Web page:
CAUVAIN, S.P. and YOUNG, L.S. (2000) Bakery Food Manufacture and Quality:

Water control and effects, Blackwell Science, Oxford, UK. TAYLOR, S.L. (1984) The mixing of short paste. FMBRA Bulletin No. 5, October, CCFRA, Chipping Campden, UK.

9.6 We are having difficulty in blocking out savoury pie paste in foils. There is a tendency for the dough to stick to the block, causing the base of the foil case to become misshapen. We do not have the same problem with our sweetened paste. Why?

The problem is most likely to be associated with the temperature of the block that you are using. In particular you are more likely to experience the problem when the block temperature is low, for example, at the beginning of the run or on cold mornings.

Soft pastes will exacerbate the problem so you will find an advantage in restricting the added water or fat levels, or both. The addition of sugar without changing the water level increases the solids to liquid ratio in the recipe, in effect producing a firmer dough.

9.7 Why is the hot water method preferred for the production of savoury pastry but not for sweetened pastry?

The use of hot/boiling water in the production of the savoury paste is known to increase the crispness of the resulting paste during storage (see Fig. 27) (see 9.1). The reasons why this should be are not clear. Adding the boiling water to the flour may cause limited gelatinisation of the starch present but there is no direct evidence that this contributes to the formation of a crisper paste. The high temperature may inhibit the activity of the amylase in the flour and reduce any potential effect on the gelatinising starch. Since many savoury pie pastes will stand for a period of time after mixing or blocking, the limitation of any enzymic activity may be very important.

The high temperature resulting from the addition of the hot water will melt the solid fat. This may aid its dispersion into the microscopic voids created during mixing. These voids carry through to the baked product and provide a route for water to move through as it migrates from the filling. If the voids are filled with fat then there is less opportunity for the movement of water as shown by the observation that the base paste of pies does not soften during storage (see 9.1).

If the hot water method is used in sweetened pastry production it tends to produce a soft and sticky paste which will be difficult to block.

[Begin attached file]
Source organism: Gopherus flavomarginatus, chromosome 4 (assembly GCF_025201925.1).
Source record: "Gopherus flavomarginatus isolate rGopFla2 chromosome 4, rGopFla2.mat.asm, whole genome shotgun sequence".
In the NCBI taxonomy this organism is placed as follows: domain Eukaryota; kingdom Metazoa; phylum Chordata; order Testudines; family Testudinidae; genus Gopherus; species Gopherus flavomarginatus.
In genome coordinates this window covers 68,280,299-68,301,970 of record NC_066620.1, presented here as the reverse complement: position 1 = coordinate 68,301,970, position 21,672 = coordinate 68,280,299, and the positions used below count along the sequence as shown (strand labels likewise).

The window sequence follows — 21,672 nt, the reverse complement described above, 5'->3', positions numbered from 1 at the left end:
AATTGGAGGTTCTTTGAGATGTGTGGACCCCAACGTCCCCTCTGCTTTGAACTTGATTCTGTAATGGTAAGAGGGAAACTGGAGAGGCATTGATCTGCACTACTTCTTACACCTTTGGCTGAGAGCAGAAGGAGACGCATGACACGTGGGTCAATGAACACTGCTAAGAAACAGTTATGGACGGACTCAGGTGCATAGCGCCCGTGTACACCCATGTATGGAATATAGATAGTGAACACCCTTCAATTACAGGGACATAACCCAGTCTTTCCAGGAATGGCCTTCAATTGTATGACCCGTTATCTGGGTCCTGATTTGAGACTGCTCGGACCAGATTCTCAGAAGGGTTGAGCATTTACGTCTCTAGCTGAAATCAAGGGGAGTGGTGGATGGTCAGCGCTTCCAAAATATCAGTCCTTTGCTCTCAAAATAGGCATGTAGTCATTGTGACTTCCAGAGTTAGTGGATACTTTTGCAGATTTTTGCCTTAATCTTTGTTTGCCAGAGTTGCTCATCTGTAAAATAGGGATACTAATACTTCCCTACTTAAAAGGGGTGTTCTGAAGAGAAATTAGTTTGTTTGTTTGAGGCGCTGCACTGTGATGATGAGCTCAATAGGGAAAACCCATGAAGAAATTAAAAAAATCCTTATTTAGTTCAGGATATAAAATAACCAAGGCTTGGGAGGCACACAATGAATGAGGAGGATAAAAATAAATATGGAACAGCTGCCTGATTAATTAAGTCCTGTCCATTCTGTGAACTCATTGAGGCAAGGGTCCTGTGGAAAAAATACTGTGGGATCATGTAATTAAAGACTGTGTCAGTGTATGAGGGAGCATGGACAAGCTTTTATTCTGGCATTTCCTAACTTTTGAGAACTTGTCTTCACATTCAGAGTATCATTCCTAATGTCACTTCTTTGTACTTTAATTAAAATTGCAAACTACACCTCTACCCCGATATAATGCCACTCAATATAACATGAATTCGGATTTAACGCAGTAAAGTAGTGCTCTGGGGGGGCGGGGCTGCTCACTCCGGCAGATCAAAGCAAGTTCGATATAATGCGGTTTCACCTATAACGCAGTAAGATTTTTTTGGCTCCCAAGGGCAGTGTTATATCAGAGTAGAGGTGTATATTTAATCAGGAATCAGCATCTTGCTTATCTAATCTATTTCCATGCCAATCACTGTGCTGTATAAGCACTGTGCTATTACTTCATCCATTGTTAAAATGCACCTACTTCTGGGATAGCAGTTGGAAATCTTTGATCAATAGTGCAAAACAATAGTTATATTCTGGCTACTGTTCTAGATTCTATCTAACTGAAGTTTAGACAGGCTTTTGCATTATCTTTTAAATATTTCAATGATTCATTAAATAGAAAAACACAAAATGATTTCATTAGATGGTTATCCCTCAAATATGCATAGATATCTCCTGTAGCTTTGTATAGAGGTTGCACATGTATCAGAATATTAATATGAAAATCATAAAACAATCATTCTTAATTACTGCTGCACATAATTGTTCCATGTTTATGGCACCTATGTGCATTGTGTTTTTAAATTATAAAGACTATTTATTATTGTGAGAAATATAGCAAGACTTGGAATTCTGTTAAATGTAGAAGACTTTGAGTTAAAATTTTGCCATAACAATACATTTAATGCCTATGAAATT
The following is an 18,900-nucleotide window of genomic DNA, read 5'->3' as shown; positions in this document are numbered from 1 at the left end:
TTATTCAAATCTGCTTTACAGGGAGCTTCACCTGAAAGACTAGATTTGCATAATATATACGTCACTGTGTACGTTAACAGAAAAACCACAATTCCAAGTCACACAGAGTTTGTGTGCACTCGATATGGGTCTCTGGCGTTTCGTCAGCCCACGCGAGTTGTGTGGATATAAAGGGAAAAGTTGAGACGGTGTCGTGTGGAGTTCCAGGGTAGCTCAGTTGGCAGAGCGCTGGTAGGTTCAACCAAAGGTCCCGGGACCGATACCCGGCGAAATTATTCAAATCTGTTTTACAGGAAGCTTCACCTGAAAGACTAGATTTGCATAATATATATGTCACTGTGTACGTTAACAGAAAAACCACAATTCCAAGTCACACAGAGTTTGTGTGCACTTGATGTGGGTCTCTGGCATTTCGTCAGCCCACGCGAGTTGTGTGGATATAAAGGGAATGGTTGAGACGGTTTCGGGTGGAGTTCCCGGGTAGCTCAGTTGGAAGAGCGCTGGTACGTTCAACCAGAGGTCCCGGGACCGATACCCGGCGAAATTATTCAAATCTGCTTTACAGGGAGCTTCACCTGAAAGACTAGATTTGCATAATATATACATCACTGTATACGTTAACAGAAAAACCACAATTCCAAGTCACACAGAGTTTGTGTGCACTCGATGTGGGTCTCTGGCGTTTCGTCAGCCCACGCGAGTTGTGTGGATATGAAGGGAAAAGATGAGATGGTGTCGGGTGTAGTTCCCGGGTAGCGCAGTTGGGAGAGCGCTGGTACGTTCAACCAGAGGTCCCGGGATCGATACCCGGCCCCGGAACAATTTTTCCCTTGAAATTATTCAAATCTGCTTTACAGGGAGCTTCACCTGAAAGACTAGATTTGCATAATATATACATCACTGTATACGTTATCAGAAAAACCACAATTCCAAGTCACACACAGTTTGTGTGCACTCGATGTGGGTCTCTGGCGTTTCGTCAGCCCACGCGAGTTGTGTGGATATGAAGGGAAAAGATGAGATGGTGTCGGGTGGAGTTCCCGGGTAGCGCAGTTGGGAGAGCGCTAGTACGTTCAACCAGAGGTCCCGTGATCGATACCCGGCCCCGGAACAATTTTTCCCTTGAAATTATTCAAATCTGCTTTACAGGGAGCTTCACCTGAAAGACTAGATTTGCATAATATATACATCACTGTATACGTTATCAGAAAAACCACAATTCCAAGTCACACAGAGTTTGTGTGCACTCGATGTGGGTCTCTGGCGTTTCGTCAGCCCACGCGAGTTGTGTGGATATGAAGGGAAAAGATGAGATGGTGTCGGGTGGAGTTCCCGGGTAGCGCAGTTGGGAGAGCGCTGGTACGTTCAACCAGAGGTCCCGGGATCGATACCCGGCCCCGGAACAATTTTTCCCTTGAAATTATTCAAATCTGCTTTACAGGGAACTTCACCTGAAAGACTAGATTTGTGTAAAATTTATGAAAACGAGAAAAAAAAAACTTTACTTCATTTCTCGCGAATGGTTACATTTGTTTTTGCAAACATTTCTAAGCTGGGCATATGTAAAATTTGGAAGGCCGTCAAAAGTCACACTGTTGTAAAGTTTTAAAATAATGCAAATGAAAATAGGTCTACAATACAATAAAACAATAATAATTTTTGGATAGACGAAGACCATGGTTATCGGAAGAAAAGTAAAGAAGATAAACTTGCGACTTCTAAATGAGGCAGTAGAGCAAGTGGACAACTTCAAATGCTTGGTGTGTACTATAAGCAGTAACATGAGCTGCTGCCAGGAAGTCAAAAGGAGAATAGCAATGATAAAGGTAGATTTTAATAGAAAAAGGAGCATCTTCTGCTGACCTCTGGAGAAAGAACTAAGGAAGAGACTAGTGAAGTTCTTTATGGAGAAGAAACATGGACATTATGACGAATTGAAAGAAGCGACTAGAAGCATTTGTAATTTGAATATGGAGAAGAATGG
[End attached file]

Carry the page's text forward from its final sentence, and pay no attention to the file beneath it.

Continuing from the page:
Storage time (days)

Comparison of the effect of hot and cold pastry making methods on pastry crispness during storage.

Storage time (days)

Fig. 27

Comparison of the effect of hot and cold pastry making methods on pastry crispness during storage.

9.8 Why does the filling of baked custards sometimes have a watery appearance in the cold product?

The formation of a stable gel in the filling of baked custards depends on achieving the correct conditions during baking. It is important to prevent the temperature of the filling going too high. The stability of the gel depends on the ability of the egg proteins (the albumen), and any starches or stabilisers present in the formulation to hold the water within their structures. The problem that you are seeing comes from breakdown of the gel and is often referred to as syneresis (see 13.3).

Under the influence of sufficient heat the egg proteins will coagulate and in doing so their spatial configuration changes in a way that reduces their ability to hold large quantities of water within the three-dimensional protein structure formed during mixing. As this water is 'lost' from the coagulated protein structure it needs to be taken up by the other custard components otherwise it will be released from the gel. The quantity of the released water that will be mopped up by the other components will be limited.

Most commonly this problem arises from baking the product for too long. The long baking time allows a greater input of heat into the filling and raises its temperature far higher than that of the coagulation temperature of the albumen. The baking time should be reduced and the baking temperature may have to be raised to ensure that the paste is fully baked. Raising the baking temperature will have less effect on raising the filling temperature than prolonging the baking time.

A common sign that the filling is boiling is that the top of the custard will become rounded in the oven.